Geopolitics cast shadow over WHO Covid-19 conference
China is set to be challenged on two of its most sensitive issues: its initial handling of the virus and the status of Taiwan’s participationEuropost
The coronavirus pandemic was supposed to be the only issue on the agenda for the World Health Organisation's (WHO) annual conference, but geopolitical tensions are taking the spotlight instead, as the two-day talks start on Monday.
In particular, China is set to be challenged on two of its most sensitive issues: The Communist Party’s initial handling of the virus and the status of Taiwan’s participation.
Ahead of the World Health Assembly of 194 WHO member states, which will take place online this year, the United States campaigned to allow Taiwan to take part as an observer again after a three-year absence. But Washington's rival China has been blocking Taiwan's participation since 2017, as Beijing considers the island democracy to be part of its territory.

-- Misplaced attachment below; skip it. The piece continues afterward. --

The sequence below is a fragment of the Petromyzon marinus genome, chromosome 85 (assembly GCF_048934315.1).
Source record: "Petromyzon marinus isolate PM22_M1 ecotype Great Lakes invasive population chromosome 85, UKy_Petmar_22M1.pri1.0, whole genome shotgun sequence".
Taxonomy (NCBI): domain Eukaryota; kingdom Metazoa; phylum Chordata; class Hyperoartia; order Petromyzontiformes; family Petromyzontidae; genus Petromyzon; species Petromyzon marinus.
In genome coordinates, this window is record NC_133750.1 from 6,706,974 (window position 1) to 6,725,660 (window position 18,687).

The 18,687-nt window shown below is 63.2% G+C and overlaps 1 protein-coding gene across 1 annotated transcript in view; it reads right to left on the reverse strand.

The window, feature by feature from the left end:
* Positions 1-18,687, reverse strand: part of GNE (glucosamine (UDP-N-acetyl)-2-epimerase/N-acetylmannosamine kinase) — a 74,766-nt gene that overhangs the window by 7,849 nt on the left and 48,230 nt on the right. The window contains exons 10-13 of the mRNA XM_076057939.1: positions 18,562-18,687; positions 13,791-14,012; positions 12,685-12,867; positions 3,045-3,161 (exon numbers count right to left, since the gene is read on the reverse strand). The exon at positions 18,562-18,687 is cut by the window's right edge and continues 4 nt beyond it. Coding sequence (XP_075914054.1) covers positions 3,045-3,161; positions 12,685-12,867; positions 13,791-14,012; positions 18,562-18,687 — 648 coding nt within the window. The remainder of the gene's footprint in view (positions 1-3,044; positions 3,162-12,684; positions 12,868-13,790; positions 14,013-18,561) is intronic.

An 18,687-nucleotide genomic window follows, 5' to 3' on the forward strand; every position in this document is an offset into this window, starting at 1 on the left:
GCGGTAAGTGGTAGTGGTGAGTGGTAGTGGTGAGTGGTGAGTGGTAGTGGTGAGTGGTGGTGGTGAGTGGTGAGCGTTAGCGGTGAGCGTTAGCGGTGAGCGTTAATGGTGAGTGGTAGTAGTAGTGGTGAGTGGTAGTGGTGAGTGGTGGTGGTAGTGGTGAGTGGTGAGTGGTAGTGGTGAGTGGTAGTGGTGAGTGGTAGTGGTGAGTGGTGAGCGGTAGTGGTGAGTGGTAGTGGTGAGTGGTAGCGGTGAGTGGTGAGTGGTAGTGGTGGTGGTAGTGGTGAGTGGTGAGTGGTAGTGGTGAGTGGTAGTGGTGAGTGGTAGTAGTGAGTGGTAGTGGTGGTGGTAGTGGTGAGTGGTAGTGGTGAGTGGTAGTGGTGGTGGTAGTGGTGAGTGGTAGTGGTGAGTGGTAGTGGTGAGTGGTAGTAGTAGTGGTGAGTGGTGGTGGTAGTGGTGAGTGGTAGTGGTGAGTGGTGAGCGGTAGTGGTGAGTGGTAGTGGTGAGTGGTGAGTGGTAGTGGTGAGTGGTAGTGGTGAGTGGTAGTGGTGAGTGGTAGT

The US and Taiwan have drummed up backing from Japan and some European countries including Germany, as well as from Caribbean and Central American countries.
The issue is expected to lead to diplomatic wrangling, as most African countries back the position of China, which has established itself as a major investor on the continent. The Taiwan issue is only one way in which Washington has been challenging its global rival China at the WHO.
US President Trump has suspended funding of the UN health agency in Geneva, accusing it of helping Beijing cover up how widespread and how dangerous the COVID-19 coronavirus disease was after it broke out in the Chinese city of Wuhan late last year.
And while the US has launched a daily barrage of attacks on China, including suggesting the virus escaped from a laboratory in the central city of Wuhan, the European Union and Australia are set to play a key role pushing for a probe into the virus’s origin.